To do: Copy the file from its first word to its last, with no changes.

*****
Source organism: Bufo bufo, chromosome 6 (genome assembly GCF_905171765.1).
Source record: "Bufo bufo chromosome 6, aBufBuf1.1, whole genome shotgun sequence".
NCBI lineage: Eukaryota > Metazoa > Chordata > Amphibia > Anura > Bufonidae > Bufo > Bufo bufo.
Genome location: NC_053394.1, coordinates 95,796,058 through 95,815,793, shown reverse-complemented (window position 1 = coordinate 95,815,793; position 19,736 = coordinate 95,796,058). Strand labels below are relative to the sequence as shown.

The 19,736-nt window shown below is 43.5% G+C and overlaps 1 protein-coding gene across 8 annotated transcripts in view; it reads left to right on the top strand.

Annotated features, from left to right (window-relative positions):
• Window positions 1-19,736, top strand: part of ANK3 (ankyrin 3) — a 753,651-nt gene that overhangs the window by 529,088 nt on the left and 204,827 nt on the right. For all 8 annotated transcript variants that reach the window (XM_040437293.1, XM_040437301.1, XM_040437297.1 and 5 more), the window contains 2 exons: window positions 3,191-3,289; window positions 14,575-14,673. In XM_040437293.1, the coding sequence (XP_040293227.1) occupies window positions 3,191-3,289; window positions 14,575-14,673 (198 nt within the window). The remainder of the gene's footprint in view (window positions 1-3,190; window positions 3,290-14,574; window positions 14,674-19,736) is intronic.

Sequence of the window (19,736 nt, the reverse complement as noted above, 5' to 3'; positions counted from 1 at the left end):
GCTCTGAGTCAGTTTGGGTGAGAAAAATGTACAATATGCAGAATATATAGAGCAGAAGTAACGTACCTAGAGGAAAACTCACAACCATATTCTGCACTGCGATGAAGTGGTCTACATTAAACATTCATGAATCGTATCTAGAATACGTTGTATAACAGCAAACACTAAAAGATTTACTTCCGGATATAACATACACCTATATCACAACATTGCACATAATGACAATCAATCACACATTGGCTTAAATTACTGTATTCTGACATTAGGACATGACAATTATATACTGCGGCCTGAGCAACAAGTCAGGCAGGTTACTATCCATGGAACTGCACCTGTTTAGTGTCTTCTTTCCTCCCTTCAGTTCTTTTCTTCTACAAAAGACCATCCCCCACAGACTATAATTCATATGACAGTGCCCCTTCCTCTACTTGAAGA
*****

Source organism: Bufo bufo, chromosome 6 (genome assembly GCF_905171765.1).
Source record: "Bufo bufo chromosome 6, aBufBuf1.1, whole genome shotgun sequence".
NCBI lineage: Eukaryota > Metazoa > Chordata > Amphibia > Anura > Bufonidae > Bufo > Bufo bufo.
Genome location: NC_053394.1, coordinates 95,796,058 through 95,815,793, shown reverse-complemented (window position 1 = coordinate 95,815,793; position 19,736 = coordinate 95,796,058). Strand labels below are relative to the sequence as shown.

The 19,736-nt window shown below is 43.5% G+C and overlaps 1 protein-coding gene across 8 annotated transcripts in view; it reads left to right on the top strand.

Annotated features, from left to right (window-relative positions):
• Window positions 1-19,736, top strand: part of ANK3 (ankyrin 3) — a 753,651-nt gene that overhangs the window by 529,088 nt on the left and 204,827 nt on the right. For all 8 annotated transcript variants that reach the window (XM_040437293.1, XM_040437301.1, XM_040437297.1 and 5 more), the window contains 2 exons: window positions 3,191-3,289; window positions 14,575-14,673. In XM_040437293.1, the coding sequence (XP_040293227.1) occupies window positions 3,191-3,289; window positions 14,575-14,673 (198 nt within the window). The remainder of the gene's footprint in view (window positions 1-3,190; window positions 3,290-14,574; window positions 14,674-19,736) is intronic.

Sequence of the window (19,736 nt, the reverse complement as noted above, 5' to 3'; positions counted from 1 at the left end):
GCTCTGAGTCAGTTTGGGTGAGAAAAATGTACAATATGCAGAATATATAGAGCAGAAGTAACGTACCTAGAGGAAAACTCACAACCATATTCTGCACTGCGATGAAGTGGTCTACATTAAACATTCATGAATCGTATCTAGAATACGTTGTATAACAGCAAACACTAAAAGATTTACTTCCGGATATAACATACACCTATATCACAACATTGCACATAATGACAATCAATCACACATTGGCTTAAATTACTGTATTCTGACATTAGGACATGACAATTATATACTGCGGCCTGAGCAACAAGTCAGGCAGGTTACTATCCATGGAACTGCACCTGTTTAGTGTCTTCTTTCCTCCCTTCAGTTCTTTTCTTCTACAAAAGACCATCCCCCACAGACTATAATTCATATGACAGTGCCCCTTCCTCTACTTGAAGA